The scenery is really beautiful, the dresses rich and appropriate, and the stage business admirably managed.... We cannot conclude without adverting to the improvement in music which is daily perceptible in this country. Here is a complete opera containing a selection of music by one of the great masters the world ever produced--brought out in New York for the first time in a style that would not disgrace the first cities of Europe.
The Albion was not the only newspaper of influence at the time. By the early 1820s the Evening Post had a circulation of about two thousand. James Watson Webb and Mordecai Noah engineered the merger of the Courier with the Enquirer around 1830 to make it the largest paper in New York, with a circulation of about four thousand. When it got up to forty-five hundred the Courier and Enquirer had the largest circulation in the country, at a time when the London Times and two or three Paris newspapers had fifteen to twenty thousand and the average circulation for an American newspaper was one thousand. By 1833, however, there were three times as many newspapers in the United States as in England or France, as well as a few hundred periodicals, most of the latter short-lived.
* The first penny papers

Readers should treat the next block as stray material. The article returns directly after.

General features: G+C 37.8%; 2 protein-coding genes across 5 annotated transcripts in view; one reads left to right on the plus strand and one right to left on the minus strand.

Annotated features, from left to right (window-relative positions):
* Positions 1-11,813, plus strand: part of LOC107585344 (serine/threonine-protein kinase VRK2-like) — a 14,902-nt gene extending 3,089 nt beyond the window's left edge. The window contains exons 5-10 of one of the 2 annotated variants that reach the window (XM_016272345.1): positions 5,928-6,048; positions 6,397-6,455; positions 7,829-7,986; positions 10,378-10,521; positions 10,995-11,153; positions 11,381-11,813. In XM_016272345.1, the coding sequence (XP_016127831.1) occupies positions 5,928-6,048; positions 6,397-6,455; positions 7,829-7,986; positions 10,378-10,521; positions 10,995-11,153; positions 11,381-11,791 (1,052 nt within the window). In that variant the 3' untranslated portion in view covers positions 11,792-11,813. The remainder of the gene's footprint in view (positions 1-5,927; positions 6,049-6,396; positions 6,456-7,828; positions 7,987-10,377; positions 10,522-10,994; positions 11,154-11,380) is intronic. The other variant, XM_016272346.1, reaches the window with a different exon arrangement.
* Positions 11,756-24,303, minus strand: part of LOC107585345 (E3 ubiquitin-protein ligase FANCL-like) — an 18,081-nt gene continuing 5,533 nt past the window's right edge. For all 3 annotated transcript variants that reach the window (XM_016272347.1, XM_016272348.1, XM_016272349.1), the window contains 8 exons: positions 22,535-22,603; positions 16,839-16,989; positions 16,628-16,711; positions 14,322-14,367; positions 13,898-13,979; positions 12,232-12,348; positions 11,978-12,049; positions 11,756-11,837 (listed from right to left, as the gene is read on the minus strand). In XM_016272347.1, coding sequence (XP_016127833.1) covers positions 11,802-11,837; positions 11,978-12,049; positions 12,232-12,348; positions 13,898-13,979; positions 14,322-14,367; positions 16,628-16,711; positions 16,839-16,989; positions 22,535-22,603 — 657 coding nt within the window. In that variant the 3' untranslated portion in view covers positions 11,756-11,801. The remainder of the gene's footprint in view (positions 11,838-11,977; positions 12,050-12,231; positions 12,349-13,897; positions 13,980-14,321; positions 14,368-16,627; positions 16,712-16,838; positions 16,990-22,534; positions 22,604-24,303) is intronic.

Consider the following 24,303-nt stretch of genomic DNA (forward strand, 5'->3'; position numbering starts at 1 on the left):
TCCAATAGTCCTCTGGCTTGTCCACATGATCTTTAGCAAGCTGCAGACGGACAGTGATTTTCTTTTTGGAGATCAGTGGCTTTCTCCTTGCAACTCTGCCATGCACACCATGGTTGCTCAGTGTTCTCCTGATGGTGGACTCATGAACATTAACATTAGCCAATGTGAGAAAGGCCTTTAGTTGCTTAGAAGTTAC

By the 1830s more than 90 percent of the bulk of the U.S. mail consisted of newspaper delivery, but the papers didn't always arrive at their destinations, because whenever stagecoaches got stuck in mud (a then-frequent occurrence in pre-paved America), the mailbags containing the newspapers were the cargo first cast out into the mire to lighten the load. Daily newspapers had always been sold by annual subscription; many publishers would not sell single copies at all, even though the most frequent cause of newspapers' going under had been nonpayment by subscribers. The situation was ripe for a great innovation. On September 3, 1833, the New-York Sun made its debut at the single-issue cost of one penny. It was the first newspaper in America to reach the masses of working people, and the beginning of the newspaper as a mass communications medium.